(BEGIN VIDEO CLIP)

UNIDENTIFIED FEMALE: Today "Shoutout" goes out to Mr. Shivnen`s, Mrs. Hill`s and Mrs. Daman`s social studies classes at Romulus High School in Romulus, Michigan.

Which of these rivers is longest? You know what to do? Is it the Ganges, Mississippi, Euphrates or Thames? You`ve got three seconds, go!

The longest here is the Mississippi stretching around 2300 miles from Minnesota down to the Gulf of Mexico. That`s your answer and that`s your "Shoutout."

(END VIDEO CLIP)

AZUZ: When Chad Pregracke was a teenager, he had a job diving for shelves in the Mississippi. But he started noticing other things in the water like pianos, hot tubs, tractors, school buses. He decided to do something about this: the first year he pulled around 45,000 pounds of trash out of the river. 15 year later, his organization has removed more than 7 million pounds of debris, and that`s why he`s one of this year`s CNN heroes.

(BEGIN VIDEOTAPE)

CHAD PREGRACKE, DEFENDING THE PLANET: 67,000 tires. 951 refrigerators. 233 stoves. It`s crazy what you find in the rivers.

I grew up around the Mississippi River. Around the age of 17, I really started to focus on the problem. 18 million people get their daily drinking water from the river. I`m thinking this shouldn`t be like this.

This stuff just collects here and it goes on for blocks like this. It`s a bad deal.

I said, you know what? If no one`s going to do anything about it, I will.

I`m Chad Pregracke with help of over 70,000 volunteers. We`ve removed over 7 million pounds of garbage from America`s rivers.

You guys ready?

AUDIENCE: Yes!

PREGRACKE: Yeah!

My primary focus is the Mississippi River.

You guys will be amazed, in two hours how much stuff we get.

In all, we`ve worked on 22 rivers in 18 states. We do everything in our power to get people excited about it, because at the end of the day it`s just you`re out there picking up garbage.

UNIDENTIFIED FEMALE: Did you just find a basketball?

PREGRACKE: It`s yours.

UNIDENTIFIED FEMALE: Can I have it? OK.

PREGRACKE: It`s totally yours.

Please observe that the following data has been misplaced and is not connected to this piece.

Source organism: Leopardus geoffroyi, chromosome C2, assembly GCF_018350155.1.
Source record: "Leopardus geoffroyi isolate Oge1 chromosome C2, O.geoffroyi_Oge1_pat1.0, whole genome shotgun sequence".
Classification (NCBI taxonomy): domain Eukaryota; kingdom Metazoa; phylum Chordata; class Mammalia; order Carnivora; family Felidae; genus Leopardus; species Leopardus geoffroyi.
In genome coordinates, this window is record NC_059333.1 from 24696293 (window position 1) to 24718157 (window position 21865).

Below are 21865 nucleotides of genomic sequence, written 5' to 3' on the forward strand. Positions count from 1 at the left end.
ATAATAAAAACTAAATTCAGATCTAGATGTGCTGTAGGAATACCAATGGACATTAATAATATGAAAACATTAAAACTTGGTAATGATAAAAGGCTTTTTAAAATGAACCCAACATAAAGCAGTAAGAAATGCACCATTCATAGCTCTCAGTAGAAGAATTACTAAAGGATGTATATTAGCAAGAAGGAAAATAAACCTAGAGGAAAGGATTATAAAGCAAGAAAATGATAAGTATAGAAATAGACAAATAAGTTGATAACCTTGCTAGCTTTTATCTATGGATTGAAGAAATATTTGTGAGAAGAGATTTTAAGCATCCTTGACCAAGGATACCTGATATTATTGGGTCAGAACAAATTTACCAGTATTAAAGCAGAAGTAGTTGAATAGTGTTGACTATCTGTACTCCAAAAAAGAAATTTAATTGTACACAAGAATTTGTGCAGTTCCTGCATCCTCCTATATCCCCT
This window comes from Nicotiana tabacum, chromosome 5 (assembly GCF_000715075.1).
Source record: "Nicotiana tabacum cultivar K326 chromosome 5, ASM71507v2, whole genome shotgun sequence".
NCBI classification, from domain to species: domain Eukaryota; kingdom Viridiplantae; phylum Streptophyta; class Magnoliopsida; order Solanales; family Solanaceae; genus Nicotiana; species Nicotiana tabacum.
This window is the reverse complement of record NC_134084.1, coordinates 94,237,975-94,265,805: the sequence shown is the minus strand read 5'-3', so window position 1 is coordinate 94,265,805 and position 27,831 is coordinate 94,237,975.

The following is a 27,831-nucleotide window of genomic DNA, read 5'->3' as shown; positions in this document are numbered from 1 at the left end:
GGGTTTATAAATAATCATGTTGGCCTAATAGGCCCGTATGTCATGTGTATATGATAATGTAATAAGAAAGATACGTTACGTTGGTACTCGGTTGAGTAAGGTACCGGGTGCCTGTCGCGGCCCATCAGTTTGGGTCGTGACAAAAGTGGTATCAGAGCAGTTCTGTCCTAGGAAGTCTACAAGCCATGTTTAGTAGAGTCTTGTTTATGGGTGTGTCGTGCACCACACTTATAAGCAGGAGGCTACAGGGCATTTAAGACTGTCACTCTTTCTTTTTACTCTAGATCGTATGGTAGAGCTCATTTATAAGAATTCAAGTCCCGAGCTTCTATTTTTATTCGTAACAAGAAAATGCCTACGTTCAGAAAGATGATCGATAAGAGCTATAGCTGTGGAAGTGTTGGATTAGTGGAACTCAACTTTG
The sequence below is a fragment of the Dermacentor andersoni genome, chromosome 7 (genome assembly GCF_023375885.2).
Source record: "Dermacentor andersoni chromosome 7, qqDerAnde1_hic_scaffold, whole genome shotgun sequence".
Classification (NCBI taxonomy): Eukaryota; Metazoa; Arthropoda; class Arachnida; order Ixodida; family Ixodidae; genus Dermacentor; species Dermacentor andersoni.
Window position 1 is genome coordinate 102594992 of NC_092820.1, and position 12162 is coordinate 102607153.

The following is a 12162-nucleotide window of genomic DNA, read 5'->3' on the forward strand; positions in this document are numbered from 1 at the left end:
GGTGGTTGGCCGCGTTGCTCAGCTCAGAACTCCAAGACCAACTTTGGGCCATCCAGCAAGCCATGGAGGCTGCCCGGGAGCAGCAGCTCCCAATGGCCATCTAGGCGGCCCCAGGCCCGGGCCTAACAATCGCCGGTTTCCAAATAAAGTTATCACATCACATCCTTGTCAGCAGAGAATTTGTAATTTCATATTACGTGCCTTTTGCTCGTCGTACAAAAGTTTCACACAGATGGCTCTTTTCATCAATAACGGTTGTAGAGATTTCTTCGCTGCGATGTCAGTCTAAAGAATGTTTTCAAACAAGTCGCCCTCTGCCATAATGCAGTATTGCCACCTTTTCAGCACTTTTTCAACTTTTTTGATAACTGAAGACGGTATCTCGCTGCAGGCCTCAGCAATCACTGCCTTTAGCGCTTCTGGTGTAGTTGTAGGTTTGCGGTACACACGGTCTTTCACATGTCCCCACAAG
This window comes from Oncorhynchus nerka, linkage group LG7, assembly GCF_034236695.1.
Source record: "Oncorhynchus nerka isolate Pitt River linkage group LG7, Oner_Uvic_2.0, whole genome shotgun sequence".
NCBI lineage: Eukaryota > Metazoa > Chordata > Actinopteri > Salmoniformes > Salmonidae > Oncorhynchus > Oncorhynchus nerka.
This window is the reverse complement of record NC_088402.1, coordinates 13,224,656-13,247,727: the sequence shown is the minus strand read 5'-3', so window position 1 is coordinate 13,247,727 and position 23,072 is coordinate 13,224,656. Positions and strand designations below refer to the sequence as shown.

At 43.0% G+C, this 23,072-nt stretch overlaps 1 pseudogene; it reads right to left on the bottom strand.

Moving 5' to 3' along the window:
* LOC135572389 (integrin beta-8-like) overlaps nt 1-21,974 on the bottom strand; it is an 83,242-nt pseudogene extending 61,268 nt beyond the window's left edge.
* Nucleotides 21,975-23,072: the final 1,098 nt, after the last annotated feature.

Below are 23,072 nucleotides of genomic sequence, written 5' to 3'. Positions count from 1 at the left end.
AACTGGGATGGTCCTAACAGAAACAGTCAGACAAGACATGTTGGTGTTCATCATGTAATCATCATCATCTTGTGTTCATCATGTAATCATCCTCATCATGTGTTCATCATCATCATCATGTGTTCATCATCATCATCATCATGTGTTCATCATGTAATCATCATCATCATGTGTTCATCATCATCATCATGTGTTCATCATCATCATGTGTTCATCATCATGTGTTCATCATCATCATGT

Little by little, we`re getting it.

But you`re having fun? Fun.

UNIDENTIFIED FEMALE: (inaudible) pretty sure that I didn`t think I would be singing karaoke on the boat.

PREGRACKE: People want to see change and they`re stepping up to make change.

That was the last bag! Come on! Let`s get it out! Yeah!

(CHEERS AND APPLAUSE)

PREGRACKE: This is a problem that people created. And a problem that people can fix.

(END VIDEO CLIP)

(BEGIN VIDEO CLIP)

UNIDENTIFIED FEMALE: This says, congratulations. We`re very pleased to inform you of your selection.

(END VIDEO CLIP)

AZUZ: Kristen Cotton said she almost cried when she read that letter. It was for one of her students Torrean Johnson. It said he was given a full college scholarship from a program she`d nominated him for.

(BEGIN VIDEO CLIP)

TORREAN JOHNSON, HIGH SCHOOL SENIOR: For a second, I was completely just - that was utter joy. And then I looked up on my email and it turned out I didn`t really get it.

(END VIDEO CLIP)

AZUZ: It turned out the letter was a mistake. Someone who worked at the scholarship program`s office accidentally sent it to Torrean`s teacher and 275 other applicants. The Gates Millennium Scholar program has apologized, says it`s deeply embarrassed. Torrean is fourth in his class. He`s student body president and made it to the state jazz band competition. He`s getting other scholarship offers, but none as good as this one. Torrean says he`ll find another way to achieve his goal of becoming a doctor. He says he`ll learn from his disappointment and move on. He seems to be handling this well. But how would you react if something like it happen to you? That`s what we are talking about on our Facebook page. If you`re on Facebook, find us at Facebook.com/cnnstudentnews.